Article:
• DO NOT go out onto the ice. Many times would-be rescuers become victims themselves.
  • Reach, Throw, or Row. Extend a branch, pole or ladder to the victim. Throw them a buoyant object such as a life ring or float tied to a rope. If a boat is nearby row out to the victim or push it toward them.


  • Any water that is cooler than normal body temperature (98.6 degrees F) is by definition "cold water"
  • Cold water drains away body heat 25 to 30 times faster than air!
  • The lower the temperature of the water, the faster the onset of hypothermia.


  • Hypothermia is the excessive lowering of body temperature. A drop n core temperature below 95 degrees F., causes shivering, confusion, loss of muscle strength, and if not treated and reversed leads to unconsciousness and death.
  • Safety experts estimate that half of all drowning victims die from the fatal effects of hypothermia and cold water, not the fatal effects from water filled lungs.


  • Slippery driveways and sidewalks can be particularly hazardous in the winter. Keep them well shoveled, and apply materials such as rock salt or sand to improve traction.
  • Be especially careful crossing the street and wear appropriate shoes and brightly colored (not white) clothing while walking in snowy conditions.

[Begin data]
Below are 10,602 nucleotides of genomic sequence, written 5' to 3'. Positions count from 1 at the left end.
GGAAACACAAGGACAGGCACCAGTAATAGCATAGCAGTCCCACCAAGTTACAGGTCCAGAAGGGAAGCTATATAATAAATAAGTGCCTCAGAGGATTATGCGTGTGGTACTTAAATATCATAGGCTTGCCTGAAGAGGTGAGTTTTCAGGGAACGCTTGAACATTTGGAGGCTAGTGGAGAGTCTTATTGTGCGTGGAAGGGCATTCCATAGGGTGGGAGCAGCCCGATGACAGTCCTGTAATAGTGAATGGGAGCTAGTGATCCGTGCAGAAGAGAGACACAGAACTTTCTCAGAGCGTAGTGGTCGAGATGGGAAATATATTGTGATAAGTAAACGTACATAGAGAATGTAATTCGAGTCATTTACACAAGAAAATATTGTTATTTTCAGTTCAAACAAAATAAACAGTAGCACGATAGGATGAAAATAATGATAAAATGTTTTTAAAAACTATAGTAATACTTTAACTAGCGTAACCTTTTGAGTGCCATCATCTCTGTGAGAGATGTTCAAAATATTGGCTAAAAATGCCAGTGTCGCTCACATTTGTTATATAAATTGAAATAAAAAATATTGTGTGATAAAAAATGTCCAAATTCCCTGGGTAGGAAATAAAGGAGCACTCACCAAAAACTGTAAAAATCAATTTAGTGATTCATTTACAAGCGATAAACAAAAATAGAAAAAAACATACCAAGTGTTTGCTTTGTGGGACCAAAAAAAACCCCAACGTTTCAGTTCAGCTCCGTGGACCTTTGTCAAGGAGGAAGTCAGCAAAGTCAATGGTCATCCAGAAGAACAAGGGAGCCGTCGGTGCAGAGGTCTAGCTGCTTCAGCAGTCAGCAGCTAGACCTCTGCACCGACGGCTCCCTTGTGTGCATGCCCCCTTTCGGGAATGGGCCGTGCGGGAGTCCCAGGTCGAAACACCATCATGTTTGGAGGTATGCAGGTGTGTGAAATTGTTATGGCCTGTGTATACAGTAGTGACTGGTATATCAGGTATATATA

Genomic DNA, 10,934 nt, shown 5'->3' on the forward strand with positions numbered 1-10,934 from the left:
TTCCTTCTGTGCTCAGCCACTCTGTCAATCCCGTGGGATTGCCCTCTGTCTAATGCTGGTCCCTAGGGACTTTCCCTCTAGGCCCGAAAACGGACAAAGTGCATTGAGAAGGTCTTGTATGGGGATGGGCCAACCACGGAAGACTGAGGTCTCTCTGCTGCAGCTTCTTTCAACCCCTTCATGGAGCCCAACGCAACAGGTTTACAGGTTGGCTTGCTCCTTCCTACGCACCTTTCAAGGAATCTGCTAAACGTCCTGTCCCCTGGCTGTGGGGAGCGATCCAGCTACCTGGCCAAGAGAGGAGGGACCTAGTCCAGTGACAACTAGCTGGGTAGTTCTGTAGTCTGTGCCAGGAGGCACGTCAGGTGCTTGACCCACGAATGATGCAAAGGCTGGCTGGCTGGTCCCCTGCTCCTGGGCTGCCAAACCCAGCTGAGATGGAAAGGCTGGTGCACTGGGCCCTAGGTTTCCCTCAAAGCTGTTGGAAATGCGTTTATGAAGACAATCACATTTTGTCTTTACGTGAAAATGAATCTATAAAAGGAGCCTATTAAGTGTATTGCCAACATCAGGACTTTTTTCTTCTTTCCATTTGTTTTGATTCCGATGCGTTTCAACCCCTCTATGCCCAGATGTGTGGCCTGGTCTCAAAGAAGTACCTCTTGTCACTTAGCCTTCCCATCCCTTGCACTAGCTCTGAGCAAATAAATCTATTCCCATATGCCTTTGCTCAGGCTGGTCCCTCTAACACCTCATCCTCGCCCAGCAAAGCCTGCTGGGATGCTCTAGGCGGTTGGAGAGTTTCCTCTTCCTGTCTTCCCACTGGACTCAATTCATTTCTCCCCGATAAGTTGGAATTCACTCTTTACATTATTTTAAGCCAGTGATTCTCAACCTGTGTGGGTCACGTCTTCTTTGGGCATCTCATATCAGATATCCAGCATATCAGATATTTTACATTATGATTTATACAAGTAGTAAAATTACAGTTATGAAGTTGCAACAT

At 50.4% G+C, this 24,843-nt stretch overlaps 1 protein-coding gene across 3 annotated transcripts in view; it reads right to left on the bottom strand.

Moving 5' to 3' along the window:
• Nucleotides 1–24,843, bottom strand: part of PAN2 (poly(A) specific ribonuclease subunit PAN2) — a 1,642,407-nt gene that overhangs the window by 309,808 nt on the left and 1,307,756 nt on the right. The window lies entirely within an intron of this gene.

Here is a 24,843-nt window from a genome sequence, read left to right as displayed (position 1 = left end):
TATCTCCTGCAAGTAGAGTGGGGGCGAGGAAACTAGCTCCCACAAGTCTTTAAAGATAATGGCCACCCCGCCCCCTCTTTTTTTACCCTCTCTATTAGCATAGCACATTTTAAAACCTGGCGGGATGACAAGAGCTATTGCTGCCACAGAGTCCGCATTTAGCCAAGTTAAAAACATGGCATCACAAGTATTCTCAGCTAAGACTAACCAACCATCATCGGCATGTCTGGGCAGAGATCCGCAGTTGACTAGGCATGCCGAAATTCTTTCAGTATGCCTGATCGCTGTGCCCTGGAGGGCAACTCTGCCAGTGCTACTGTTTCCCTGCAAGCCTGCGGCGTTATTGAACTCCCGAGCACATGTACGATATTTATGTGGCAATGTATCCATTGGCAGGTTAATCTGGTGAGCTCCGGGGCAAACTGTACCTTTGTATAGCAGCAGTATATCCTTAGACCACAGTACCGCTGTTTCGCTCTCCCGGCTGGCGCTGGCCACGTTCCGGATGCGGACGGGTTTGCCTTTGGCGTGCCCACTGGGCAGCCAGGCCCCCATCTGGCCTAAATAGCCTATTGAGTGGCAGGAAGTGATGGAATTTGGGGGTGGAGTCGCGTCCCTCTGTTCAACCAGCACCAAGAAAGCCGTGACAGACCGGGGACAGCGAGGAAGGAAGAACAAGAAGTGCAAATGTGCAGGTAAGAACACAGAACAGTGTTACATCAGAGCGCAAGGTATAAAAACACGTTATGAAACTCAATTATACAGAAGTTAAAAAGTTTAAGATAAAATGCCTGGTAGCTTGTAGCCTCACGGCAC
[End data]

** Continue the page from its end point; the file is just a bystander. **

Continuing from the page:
• Use reflective clothing or stickers for maximum protection, especially at dawn and dusk.

Monday, January 26, 2015

Attention Middle School Parents And Students

Attention all Middle School parents & students: CPSC sponsoring nationwide carbon monoxide safety poster contest.  Great opportunity to showcase your talent and help spread a valuable life safety message!

CO Poster Contest Brochure

Thursday, January 22, 2015

Driving in Fog - Safety Tips

It is foggy out there folks!!!!  The below is from and I thought it appropriate for this mornings commute. Stay Safe - Bill

Fog can be thought of as a cloud at ground level. It forms when the temperature drops to the dew point (the temperature at which air is saturated), and invisible water vapor in the air condenses to form suspended water droplets. Fog can reduce visibility to 1/4 mile or less, creating hazardous driving conditions. If you can't postpone your trip until dense fog lifts -- usually by late morning or the afternoon -- follow these tips:

* Drive with lights on low beam. High beams will only be reflected back off the fog and actually impair visibility even more.

* Reduce your speed -- and watch your speedometer. Fog creates a visual illusion of slow motion when you may actually be speeding.

* Listen for traffic you cannot see. Open your window a little, to hear better.

* Use wipers and defrosters as necessary for maximum visibility.

* Use the right edge of the road or painted road markings as a guide.

* Be patient. Do not pass lines of traffic.

* Do not stop on a freeway or heavily traveled road. If your car stalls or becomes disabled, turn your vehicle's lights off, and take your foot off of the brake pedal. People tend to follow tail lights when driving in fog. Move away from the vehicle to avoid injury.

Sources: National Weather Service, Wisconsin Department of Transportation